But as usual, busyness got the best of my best intentions, and two days before Mother's Day I found myself pulling out the generic stationary on which I send “thank-yous” to clients. Scrambling to Google a quote with some ounce of meaning, I carefully wrote:
A mother is a person who seeing there are only four pieces of pie for five people, promptly announces she never did care for pie.
Thanks mom, for always giving up your “pie.” Happy Mother’s Day. I love you.
A week later I received an e-mail from her. It simply said:
I got your card today! It made me cry! I enjoyed the quote and your sweet note!
Life’s short . . . eat “PIE”!
Have a great week! Love, Mama
My mom’s life had already been on my mind when I got that e-mail. Not that she had been sick or anything tragic. But she had just turned fifty, and I felt like that should have meant something. She had just sent her last child to college. And I felt like that should have meant something too. To me, I mean. I knew it meant something to her. Now that there wasn’t anyone except her and dad to eat pie, I wondered if she remembered what flavor she liked best.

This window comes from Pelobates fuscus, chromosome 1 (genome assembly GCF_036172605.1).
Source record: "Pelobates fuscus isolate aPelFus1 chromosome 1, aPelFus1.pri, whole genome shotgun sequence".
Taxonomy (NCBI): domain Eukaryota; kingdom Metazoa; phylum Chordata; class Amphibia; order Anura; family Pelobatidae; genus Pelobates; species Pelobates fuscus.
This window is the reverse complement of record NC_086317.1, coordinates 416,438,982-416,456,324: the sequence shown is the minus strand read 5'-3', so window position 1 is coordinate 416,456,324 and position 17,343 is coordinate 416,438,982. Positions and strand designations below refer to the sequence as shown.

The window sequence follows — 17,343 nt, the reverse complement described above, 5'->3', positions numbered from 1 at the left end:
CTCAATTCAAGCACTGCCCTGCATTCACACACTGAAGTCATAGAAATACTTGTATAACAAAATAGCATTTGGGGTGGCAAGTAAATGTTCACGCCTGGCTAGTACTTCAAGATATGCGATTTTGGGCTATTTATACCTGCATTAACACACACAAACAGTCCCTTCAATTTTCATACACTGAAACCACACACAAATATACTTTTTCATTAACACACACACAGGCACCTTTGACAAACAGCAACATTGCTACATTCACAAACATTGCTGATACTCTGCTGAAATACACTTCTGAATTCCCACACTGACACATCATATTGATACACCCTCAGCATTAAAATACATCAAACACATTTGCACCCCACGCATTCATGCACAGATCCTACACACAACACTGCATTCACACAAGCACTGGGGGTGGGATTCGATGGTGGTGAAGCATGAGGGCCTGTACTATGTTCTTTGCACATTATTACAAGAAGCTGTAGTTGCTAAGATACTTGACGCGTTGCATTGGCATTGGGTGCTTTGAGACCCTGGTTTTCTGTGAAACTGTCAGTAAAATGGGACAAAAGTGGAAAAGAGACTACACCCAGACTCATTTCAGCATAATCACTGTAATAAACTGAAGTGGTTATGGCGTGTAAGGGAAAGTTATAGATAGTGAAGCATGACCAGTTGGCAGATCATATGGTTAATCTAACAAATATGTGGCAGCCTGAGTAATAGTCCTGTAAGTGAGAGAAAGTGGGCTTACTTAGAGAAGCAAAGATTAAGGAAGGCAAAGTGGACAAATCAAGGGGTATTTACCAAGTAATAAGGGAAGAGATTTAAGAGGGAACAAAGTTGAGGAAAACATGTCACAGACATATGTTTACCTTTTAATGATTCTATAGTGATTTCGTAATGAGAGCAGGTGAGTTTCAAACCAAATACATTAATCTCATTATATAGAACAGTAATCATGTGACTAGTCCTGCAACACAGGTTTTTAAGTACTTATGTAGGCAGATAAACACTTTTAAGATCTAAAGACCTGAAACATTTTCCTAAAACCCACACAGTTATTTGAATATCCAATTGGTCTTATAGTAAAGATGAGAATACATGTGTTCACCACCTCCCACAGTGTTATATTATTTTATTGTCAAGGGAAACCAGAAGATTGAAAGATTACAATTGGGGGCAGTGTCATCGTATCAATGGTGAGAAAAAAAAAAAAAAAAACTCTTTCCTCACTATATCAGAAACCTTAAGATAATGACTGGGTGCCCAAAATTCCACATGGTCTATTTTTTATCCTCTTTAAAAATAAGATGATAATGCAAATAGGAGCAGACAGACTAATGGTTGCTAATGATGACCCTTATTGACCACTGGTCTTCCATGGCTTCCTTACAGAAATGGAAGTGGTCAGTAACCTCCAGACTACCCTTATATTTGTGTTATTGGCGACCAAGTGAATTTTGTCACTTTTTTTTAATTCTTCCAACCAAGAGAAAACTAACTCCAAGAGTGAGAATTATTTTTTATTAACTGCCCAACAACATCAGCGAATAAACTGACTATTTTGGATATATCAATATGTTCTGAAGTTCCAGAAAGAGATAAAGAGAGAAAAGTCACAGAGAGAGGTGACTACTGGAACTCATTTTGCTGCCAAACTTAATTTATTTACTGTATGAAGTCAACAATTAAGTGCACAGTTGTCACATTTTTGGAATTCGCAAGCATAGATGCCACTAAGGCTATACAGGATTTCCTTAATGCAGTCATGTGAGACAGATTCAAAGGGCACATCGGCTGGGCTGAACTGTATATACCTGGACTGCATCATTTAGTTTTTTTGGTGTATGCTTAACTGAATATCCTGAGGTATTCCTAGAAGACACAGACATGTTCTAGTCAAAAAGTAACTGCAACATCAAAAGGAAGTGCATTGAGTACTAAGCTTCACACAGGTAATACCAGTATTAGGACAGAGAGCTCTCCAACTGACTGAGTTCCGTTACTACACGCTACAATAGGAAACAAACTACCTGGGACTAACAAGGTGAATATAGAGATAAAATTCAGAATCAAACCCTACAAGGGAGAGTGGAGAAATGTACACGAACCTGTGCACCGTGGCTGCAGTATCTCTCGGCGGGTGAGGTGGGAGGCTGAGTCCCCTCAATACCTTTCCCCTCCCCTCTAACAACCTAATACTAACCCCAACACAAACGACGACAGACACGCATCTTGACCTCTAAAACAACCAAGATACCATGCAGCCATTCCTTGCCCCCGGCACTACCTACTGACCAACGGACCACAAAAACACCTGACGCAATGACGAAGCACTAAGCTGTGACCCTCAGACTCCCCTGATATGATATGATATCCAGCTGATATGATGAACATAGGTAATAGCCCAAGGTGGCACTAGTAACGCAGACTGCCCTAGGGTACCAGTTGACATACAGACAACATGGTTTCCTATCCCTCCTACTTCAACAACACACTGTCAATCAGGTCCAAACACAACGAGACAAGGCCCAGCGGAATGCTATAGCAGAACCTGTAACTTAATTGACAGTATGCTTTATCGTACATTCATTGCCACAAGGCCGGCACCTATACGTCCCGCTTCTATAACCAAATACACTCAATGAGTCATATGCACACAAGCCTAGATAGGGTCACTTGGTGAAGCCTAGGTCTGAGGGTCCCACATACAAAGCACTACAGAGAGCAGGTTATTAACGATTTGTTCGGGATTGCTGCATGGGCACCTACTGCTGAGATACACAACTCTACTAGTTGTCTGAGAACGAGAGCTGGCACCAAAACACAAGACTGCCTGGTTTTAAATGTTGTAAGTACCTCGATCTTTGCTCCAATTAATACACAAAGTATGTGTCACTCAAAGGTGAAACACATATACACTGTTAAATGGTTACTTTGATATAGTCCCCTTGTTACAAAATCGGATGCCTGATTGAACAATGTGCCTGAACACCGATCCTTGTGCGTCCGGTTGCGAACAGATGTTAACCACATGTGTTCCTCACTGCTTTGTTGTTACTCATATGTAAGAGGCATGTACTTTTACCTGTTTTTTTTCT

I speculated for days trying to understand the choices she made years earlier, choices between big cities and bright lights, and having me. But speculating was futile. I haven’t had to give up my pie yet and to be quite honest, it’s me who usually takes the biggest piece. I decided to just ask her and so I sent an email. All her reply said was:
Sweetie, YOU were my pie.
To all you wonderful women out there—you who are mothers and daughters and sisters and friends—Happy Mother’s Day. I hope you know how much you are loved, and how invaluable you are.
But mostly I hope you are enjoying every bite of your pie.